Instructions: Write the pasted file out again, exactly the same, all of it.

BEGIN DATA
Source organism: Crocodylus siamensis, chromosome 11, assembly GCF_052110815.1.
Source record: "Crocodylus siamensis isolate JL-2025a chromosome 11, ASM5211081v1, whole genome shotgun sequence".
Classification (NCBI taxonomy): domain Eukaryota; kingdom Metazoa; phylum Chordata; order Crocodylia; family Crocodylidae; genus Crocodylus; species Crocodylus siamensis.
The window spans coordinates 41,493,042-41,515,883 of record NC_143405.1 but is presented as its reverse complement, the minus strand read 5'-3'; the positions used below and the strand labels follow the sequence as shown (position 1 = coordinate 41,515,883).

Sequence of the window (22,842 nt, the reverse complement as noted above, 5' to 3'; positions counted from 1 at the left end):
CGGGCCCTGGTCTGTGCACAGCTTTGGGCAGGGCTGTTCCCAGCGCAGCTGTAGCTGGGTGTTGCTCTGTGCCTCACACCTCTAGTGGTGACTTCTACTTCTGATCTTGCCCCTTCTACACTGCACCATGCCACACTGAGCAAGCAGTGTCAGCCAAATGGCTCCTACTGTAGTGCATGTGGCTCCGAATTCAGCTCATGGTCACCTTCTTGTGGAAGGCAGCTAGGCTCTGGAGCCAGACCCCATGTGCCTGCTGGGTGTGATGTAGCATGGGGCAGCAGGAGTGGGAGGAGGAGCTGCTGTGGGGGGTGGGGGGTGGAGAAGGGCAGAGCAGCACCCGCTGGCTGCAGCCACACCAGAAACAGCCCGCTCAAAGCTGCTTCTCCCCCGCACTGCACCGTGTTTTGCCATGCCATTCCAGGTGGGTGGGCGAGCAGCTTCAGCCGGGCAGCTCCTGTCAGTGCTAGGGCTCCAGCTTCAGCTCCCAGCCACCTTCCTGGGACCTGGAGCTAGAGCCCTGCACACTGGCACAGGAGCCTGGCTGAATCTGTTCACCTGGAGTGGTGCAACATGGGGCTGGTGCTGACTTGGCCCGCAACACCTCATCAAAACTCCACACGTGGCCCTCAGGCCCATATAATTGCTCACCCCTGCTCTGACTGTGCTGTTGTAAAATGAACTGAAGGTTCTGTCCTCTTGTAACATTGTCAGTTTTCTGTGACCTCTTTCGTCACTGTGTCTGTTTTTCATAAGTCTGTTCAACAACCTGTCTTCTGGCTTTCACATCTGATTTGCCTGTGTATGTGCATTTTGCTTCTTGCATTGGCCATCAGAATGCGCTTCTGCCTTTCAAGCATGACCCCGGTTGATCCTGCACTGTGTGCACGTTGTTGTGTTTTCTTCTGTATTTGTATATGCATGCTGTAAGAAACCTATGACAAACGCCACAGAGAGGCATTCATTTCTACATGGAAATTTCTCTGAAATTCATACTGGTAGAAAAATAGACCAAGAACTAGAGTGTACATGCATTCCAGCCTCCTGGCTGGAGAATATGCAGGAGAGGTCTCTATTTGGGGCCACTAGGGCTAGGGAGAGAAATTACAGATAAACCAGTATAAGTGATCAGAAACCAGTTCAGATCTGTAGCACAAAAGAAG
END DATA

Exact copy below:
Source organism: Crocodylus siamensis, chromosome 11, assembly GCF_052110815.1.
Source record: "Crocodylus siamensis isolate JL-2025a chromosome 11, ASM5211081v1, whole genome shotgun sequence".
Classification (NCBI taxonomy): domain Eukaryota; kingdom Metazoa; phylum Chordata; order Crocodylia; family Crocodylidae; genus Crocodylus; species Crocodylus siamensis.
The window spans coordinates 41,493,042-41,515,883 of record NC_143405.1 but is presented as its reverse complement, the minus strand read 5'-3'; the positions used below and the strand labels follow the sequence as shown (position 1 = coordinate 41,515,883).

Sequence of the window (22,842 nt, the reverse complement as noted above, 5' to 3'; positions counted from 1 at the left end):
CGGGCCCTGGTCTGTGCACAGCTTTGGGCAGGGCTGTTCCCAGCGCAGCTGTAGCTGGGTGTTGCTCTGTGCCTCACACCTCTAGTGGTGACTTCTACTTCTGATCTTGCCCCTTCTACACTGCACCATGCCACACTGAGCAAGCAGTGTCAGCCAAATGGCTCCTACTGTAGTGCATGTGGCTCCGAATTCAGCTCATGGTCACCTTCTTGTGGAAGGCAGCTAGGCTCTGGAGCCAGACCCCATGTGCCTGCTGGGTGTGATGTAGCATGGGGCAGCAGGAGTGGGAGGAGGAGCTGCTGTGGGGGGTGGGGGGTGGAGAAGGGCAGAGCAGCACCCGCTGGCTGCAGCCACACCAGAAACAGCCCGCTCAAAGCTGCTTCTCCCCCGCACTGCACCGTGTTTTGCCATGCCATTCCAGGTGGGTGGGCGAGCAGCTTCAGCCGGGCAGCTCCTGTCAGTGCTAGGGCTCCAGCTTCAGCTCCCAGCCACCTTCCTGGGACCTGGAGCTAGAGCCCTGCACACTGGCACAGGAGCCTGGCTGAATCTGTTCACCTGGAGTGGTGCAACATGGGGCTGGTGCTGACTTGGCCCGCAACACCTCATCAAAACTCCACACGTGGCCCTCAGGCCCATATAATTGCTCACCCCTGCTCTGACTGTGCTGTTGTAAAATGAACTGAAGGTTCTGTCCTCTTGTAACATTGTCAGTTTTCTGTGACCTCTTTCGTCACTGTGTCTGTTTTTCATAAGTCTGTTCAACAACCTGTCTTCTGGCTTTCACATCTGATTTGCCTGTGTATGTGCATTTTGCTTCTTGCATTGGCCATCAGAATGCGCTTCTGCCTTTCAAGCATGACCCCGGTTGATCCTGCACTGTGTGCACGTTGTTGTGTTTTCTTCTGTATTTGTATATGCATGCTGTAAGAAACCTATGACAAACGCCACAGAGAGGCATTCATTTCTACATGGAAATTTCTCTGAAATTCATACTGGTAGAAAAATAGACCAAGAACTAGAGTGTACATGCATTCCAGCCTCCTGGCTGGAGAATATGCAGGAGAGGTCTCTATTTGGGGCCACTAGGGCTAGGGAGAGAAATTACAGATAAACCAGTATAAGTGATCAGAAACCAGTTCAGATCTGTAGCACAAAAGAAG